Microsoft KB Archive/102333

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Troubleshooting Visual C++: Setup and Build Process


The information in this article applies to:

  • Microsoft Visual C++, version 1.0

Microsoft Visual C++ (MSVC) version 1.0 installs and runs correctly on most systems without any problems. However, on a small number of systems, serious post-setup problems occur, which may include system crashes or hangs, parity errors, time-out errors, and inability to complete the build operation. If you experience time-out errors from WINTEER, please see the following article in the Microsoft Knowledge Base:

Q112008 PRB: Visual Workbench Hang or Time-out Waiting for WINTEER.EXE

The text below describes a general troubleshooting technique to help narrow down the cases in which even a simple application cannot be built in the MSVC environment.

Visual C++ will most likely detect hardware and software conflicts if any exist on your system. Some hardware problems, such as a bad memory chip, a bad motherboard, or a bad disk controller, may cause conflicts with Visual C++.

Once you eliminate hardware problems, you need to search for software conflicts. Some software conflicts, such as third-party device drivers, Windows device drivers, network drivers, and terminate-and- stay-resident (TSR) applications may cause problems with Visual C++. Visual C++ uses memory heavily; running the compiler in Windows may cause Windows to allocate memory currently in use, such as that used by a third-party device driver, to Visual C++.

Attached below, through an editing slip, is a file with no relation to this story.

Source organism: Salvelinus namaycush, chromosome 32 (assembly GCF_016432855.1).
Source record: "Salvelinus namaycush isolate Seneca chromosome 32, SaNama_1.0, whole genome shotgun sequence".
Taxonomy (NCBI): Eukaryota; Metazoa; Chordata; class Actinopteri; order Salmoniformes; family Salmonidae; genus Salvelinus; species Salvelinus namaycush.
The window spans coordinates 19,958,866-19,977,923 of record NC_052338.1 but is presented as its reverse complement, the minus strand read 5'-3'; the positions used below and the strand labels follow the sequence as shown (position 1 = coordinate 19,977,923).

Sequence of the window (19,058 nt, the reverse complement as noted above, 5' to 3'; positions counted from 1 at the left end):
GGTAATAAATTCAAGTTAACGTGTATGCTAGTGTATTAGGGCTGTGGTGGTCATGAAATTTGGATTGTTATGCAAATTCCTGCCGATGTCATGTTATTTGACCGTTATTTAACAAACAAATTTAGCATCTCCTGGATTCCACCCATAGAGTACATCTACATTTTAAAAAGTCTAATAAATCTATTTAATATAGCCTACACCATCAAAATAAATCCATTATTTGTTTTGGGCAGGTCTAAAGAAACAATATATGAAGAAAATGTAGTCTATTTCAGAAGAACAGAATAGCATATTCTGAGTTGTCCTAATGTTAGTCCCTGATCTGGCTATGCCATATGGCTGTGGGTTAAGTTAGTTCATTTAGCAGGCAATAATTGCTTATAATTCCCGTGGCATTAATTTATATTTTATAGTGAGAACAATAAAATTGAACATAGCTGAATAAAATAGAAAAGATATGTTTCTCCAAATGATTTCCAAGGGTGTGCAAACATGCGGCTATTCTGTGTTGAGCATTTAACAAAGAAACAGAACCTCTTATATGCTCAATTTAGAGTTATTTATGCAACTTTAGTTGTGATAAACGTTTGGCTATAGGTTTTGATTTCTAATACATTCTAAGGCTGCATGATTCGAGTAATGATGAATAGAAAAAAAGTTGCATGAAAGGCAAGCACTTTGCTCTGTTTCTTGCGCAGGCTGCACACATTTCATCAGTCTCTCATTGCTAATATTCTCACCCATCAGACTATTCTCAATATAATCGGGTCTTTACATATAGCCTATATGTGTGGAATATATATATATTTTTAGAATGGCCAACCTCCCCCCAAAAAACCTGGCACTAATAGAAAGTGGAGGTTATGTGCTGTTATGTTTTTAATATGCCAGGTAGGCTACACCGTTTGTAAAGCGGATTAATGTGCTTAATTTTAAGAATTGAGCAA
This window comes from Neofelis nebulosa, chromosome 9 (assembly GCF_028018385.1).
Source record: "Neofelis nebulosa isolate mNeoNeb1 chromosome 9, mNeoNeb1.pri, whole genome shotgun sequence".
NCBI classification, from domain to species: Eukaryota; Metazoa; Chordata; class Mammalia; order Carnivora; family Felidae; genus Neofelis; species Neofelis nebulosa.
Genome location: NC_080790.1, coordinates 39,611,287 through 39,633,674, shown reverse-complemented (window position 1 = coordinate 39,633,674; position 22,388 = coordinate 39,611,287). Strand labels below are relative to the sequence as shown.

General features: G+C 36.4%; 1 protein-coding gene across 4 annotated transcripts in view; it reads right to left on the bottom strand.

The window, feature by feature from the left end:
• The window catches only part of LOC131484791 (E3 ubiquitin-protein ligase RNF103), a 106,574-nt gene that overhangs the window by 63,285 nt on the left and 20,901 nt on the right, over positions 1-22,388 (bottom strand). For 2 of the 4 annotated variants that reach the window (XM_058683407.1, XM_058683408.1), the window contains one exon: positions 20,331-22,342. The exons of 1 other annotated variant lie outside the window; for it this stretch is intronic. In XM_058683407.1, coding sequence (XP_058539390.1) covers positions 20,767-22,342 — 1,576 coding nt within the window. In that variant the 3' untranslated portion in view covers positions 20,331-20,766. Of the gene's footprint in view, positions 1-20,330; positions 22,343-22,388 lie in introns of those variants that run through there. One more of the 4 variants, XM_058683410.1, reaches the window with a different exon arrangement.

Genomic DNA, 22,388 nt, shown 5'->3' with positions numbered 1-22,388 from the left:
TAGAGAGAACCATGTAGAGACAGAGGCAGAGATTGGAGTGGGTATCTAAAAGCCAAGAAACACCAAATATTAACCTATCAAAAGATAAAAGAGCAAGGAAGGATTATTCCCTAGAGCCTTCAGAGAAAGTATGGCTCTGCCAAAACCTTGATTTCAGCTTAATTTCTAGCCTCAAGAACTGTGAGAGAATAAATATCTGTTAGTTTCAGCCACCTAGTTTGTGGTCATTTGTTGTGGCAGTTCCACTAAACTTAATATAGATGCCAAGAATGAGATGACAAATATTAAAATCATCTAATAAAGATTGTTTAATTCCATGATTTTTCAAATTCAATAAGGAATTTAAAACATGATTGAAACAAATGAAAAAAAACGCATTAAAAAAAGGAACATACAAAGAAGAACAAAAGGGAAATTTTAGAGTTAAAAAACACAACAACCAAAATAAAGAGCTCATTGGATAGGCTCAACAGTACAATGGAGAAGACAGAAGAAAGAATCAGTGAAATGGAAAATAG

To narrow the range of possibilities, perform the following tests:

  1. Run the compiler from MS-DOS. This technique has two advantages: it eliminates Microsoft Windows-related issues and, in most cases, the compiler works without any problems (however, memory issues may remain).

    1. Close Windows. Do not modify AUTOEXEC.BAT or CONFIG.SYS at this time. Shutdown and reboot your system.
    2. If you run an MS-DOS shell program, close the shell.
    3. Verify the MS-DOS environment variable settings. If necessary, run the MSVCVARS.BAT file in the MSVC BIN (by default, C:\MSVC\BIN) directory.
    4. Make the MSVC HELLO Microsoft Foundation Class sample directory (by default, C:\MSVC\MFC\SAMPLES\HELLO) the current directory.
    5. At the MS-DOS prompt, type "cl /c hello.cpp" (without quotation marks) to compile only HELLO.CPP. If this step fails, the problem relates either to hardware or to MS-DOS software in the AUTOEXEC.BAT or CONFIG.SYS files.
    6. If you can build HELLO.CPP, type "nmake /a /f hello.mak" (without quotation marks) to build the entire application. If this steps fails, it may be a hardware or MS-DOS problem. Edit your AUTOEXEC.BAT and CONFIG.SYS files to remove unnecessary device drivers and terminate-and-stay-resident (TSR) applications, shutdown and restart your system, and restart this procedure at step 1e above.
  2. Run the compiler in an MS-DOS session in Windows. This step introduces the Windows settings but eliminates the effects of the MSVC build engine and of the WINTEER application.